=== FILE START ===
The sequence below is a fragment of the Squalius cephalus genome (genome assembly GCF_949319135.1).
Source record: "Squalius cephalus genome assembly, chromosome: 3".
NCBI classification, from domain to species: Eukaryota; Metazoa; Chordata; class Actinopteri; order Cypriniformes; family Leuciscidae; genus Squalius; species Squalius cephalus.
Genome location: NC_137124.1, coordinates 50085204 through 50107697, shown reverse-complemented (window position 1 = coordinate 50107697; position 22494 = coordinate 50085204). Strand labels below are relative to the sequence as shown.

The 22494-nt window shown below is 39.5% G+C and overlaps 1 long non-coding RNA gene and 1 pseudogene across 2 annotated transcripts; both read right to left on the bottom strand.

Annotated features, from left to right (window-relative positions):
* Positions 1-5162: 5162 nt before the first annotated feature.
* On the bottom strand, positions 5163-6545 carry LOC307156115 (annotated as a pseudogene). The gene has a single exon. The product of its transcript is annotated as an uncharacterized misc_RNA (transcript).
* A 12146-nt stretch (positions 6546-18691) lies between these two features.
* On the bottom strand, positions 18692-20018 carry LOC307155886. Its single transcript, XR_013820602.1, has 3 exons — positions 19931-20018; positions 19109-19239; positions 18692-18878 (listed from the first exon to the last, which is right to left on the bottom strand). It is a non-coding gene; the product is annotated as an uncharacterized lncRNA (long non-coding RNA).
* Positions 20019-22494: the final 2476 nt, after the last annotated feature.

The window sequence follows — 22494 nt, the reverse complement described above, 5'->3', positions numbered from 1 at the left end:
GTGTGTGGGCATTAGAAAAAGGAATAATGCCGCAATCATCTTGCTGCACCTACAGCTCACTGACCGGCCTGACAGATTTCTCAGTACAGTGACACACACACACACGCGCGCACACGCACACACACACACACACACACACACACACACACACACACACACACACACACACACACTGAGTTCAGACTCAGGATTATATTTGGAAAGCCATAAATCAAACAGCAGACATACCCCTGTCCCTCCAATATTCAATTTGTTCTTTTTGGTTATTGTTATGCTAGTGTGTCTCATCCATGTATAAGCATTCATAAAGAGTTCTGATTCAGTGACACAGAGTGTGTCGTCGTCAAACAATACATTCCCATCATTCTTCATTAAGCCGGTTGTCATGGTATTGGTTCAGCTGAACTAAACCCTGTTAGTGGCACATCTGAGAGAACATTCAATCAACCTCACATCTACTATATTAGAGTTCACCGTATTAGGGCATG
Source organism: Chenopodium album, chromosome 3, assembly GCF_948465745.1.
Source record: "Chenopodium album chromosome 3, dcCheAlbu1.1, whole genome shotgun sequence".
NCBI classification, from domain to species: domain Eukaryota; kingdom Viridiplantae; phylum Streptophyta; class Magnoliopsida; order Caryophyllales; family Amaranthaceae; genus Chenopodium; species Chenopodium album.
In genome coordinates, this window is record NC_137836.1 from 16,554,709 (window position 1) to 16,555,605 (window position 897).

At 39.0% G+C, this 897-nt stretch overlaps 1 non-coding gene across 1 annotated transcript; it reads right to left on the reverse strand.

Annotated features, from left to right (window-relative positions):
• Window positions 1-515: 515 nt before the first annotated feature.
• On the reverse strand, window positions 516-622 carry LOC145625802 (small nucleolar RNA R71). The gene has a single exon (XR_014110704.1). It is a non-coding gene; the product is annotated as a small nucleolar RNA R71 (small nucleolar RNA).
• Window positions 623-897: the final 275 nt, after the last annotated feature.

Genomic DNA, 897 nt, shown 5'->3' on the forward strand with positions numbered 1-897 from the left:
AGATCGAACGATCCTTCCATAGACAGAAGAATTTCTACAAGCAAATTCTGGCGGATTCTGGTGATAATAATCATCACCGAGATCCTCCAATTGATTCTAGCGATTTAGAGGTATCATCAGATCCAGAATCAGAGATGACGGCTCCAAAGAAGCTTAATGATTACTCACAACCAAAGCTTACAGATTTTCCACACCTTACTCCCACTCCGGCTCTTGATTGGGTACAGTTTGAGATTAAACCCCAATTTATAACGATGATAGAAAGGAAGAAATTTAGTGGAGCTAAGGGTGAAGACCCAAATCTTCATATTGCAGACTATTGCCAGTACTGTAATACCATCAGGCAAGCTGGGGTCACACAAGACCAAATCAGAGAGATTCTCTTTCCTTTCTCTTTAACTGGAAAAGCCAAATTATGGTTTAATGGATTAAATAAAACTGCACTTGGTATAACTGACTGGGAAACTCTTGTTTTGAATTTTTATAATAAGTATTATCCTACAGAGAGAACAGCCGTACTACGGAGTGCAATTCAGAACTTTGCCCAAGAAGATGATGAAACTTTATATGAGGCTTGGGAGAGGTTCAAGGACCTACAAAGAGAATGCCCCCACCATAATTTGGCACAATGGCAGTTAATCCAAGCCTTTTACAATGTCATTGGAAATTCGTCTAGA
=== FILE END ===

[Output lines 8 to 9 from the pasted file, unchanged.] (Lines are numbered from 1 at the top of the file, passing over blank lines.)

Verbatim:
* On the bottom strand, positions 5163-6545 carry LOC307156115 (annotated as a pseudogene). The gene has a single exon. The product of its transcript is annotated as an uncharacterized misc_RNA (transcript).
* A 12146-nt stretch (positions 6546-18691) lies between these two features.